The world is confronting the threat of nuclear-armed conflict the likes of which has not been seen since the end of the Cold War. Although the war in Ukraine has escalated the threat, its antecedents can be traced to a shift in U.S. military posture years earlier.
That’s the consensus of a group of experts who spoke recently during a briefing organized by Ethnic Media Services.
“How real is the threat of nuclear war,” asked Daryl Kimball, executive director of the nonpartisan Arms Control Association and publisher and contributor for the organization’s monthly journal, Arms Control Today. “It is all too real.”
According to Kimball, Russian President Vladimir Putin’s recent rhetoric highlights the grave risks associated with the ongoing conflict in Ukraine.
Describing Putin’s statements—including a Feb. 24 warning that interference by outside powers in Ukraine would invite “consequences…such as you have never seen in your entire history”—as “unprecedented,” Kimball notes this marks the first time that the former Cold War adversary has made explicit nuclear threats.
Although some have interpreted Putin’s words as bluster intended to stave off direct U.S. and NATO (North Atlantic Treaty Organization) assistance to Ukraine, Kimball says both Russian and U.S. military doctrine leaves open the option to deploy nuclear weapons against non-nuclear targets.
What does that mean in practice? From the purview of Moscow, if the tide of war appears to be turning against Russia, tactical, short-range nuclear weapons could become an increasingly attractive option to gain back the upper hand. And, says Kimball, “once nukes are used, there is no guarantee that the other side won’t respond.”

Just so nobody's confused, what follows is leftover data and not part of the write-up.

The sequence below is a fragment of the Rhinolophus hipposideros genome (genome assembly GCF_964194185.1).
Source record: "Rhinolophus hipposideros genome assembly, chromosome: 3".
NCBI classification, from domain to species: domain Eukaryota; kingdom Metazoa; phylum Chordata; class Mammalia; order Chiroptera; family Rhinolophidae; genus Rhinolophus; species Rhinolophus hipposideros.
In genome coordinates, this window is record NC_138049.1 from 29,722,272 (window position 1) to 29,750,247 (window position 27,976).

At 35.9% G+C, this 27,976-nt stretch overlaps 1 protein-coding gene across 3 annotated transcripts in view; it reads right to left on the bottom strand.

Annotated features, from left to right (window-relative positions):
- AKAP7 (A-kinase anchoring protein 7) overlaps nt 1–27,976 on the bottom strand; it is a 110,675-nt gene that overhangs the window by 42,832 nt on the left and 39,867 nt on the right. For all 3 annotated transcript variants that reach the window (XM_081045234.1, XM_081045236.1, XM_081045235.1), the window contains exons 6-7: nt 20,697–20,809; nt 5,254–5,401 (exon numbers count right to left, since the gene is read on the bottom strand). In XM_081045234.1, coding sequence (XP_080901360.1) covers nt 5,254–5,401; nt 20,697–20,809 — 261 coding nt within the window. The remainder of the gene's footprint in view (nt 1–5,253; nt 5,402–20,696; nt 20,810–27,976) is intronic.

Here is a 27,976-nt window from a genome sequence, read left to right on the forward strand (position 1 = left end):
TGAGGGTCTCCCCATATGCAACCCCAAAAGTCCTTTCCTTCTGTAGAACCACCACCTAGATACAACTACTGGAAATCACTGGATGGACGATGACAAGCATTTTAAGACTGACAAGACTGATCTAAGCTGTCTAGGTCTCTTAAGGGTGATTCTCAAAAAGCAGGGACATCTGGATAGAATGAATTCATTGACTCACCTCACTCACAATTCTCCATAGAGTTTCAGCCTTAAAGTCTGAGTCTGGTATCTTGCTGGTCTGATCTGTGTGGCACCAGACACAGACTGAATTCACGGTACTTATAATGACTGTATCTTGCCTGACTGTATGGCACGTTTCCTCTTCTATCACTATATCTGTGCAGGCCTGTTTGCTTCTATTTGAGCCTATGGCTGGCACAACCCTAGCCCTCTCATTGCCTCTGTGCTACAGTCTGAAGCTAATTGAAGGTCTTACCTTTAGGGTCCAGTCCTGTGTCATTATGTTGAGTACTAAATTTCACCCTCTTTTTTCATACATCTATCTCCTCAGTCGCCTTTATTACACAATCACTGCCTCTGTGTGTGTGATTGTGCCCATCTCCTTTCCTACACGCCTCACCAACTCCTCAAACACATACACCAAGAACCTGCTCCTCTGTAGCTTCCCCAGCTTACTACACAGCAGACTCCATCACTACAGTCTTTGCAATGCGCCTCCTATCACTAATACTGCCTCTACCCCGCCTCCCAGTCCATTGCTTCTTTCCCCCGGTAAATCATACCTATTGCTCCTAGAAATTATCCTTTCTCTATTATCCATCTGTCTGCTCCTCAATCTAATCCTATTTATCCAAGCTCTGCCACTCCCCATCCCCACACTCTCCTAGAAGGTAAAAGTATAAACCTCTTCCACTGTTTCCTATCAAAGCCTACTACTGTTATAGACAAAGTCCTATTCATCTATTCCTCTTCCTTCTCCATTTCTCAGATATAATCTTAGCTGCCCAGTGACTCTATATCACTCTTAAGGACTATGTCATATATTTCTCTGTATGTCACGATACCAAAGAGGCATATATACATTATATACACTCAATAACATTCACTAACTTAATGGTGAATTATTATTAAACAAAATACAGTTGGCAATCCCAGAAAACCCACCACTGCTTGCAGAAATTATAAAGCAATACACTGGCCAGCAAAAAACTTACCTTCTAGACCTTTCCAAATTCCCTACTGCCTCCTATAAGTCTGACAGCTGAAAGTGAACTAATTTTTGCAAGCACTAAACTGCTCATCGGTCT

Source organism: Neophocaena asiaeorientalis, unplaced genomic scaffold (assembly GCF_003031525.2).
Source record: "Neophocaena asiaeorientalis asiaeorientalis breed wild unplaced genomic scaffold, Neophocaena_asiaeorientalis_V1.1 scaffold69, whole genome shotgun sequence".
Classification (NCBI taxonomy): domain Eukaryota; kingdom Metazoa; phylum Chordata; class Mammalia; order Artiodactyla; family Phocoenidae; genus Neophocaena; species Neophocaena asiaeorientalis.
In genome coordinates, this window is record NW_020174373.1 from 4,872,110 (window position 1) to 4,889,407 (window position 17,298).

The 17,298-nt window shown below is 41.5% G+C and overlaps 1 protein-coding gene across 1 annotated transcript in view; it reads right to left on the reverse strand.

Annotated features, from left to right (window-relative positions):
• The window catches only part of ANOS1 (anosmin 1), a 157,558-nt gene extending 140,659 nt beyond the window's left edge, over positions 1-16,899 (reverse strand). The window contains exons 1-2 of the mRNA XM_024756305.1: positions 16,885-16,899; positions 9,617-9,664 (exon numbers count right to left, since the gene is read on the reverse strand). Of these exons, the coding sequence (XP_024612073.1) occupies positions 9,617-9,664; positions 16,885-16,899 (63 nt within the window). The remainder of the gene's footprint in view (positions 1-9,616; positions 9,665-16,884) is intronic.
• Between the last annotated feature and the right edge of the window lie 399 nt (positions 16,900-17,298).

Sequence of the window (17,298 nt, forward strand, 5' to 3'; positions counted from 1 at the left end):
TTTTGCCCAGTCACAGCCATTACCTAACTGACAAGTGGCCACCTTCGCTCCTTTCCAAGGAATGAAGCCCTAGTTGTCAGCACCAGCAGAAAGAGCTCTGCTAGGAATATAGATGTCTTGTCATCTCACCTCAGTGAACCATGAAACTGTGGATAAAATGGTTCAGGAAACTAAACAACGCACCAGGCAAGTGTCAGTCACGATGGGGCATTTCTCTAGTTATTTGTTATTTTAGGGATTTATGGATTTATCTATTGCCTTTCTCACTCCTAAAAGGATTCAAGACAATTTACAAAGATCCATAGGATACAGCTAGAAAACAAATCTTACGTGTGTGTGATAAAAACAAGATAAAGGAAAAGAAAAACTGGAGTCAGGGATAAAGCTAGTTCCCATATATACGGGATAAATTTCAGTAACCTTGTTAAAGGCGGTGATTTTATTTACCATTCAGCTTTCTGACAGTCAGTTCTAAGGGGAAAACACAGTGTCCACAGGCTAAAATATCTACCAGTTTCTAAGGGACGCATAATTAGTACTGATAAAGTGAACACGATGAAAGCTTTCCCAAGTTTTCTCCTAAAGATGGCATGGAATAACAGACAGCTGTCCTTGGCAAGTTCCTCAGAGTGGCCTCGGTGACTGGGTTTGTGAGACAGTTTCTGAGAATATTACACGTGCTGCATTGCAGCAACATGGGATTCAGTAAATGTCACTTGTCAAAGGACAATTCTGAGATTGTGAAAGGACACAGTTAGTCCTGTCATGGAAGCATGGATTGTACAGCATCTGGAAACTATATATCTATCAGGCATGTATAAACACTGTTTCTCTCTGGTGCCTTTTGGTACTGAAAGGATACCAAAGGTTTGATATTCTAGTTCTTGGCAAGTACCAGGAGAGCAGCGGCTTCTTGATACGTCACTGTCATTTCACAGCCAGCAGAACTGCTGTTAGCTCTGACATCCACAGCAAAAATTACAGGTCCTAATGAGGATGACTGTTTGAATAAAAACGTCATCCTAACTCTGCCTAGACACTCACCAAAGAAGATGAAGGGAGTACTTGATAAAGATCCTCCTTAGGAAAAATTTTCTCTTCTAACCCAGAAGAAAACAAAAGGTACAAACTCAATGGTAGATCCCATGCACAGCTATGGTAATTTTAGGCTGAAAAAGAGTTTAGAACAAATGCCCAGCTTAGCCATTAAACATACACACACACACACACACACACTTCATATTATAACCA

Kimball is quick to point out that to date U.S. intelligence has seen no signs that Russia—which maintains an arsenal of some 100 tactical nuclear warheads—has begun to prepare for such an attack. Observers also took note of Putin’s Victory Day speech, delivered in Moscow on May 9 to commemorate Russia’s defeat of Nazi Germany, which left out any such escalatory threats.
But with the war in Ukraine now stretching into its third month, Kimball warns that its continuation increases the danger of nuclear conflagration. “The longer the Ukraine conflict continues,” he says, “the higher the risk. We are in a heightened state of danger.”
Michael Klare is professor emeritus and director of the Five College Program in Peace and World Security Studies at Hampshire College. According to him, the current threat of nuclear war dates to a decisive shift in U.S. military posture in 2018 that turned away from the War on Terror to focus instead on what its authors described as the “Great Power competition.”
Under this new strategy, articulated by former Secretary of Defense James Mattis, America’s armed forces would turn away from small-scale conflicts in the Global South that defined much of the War on Terror to focus on larger wars with “near-peer powers,” namely Russia and China.
For leaders in Moscow and Beijing, that shift brought with it a heightened and unacceptable threat from newly deployed U.S. conventional weapons targeting their countries’ respective military capabilities and infrastructure.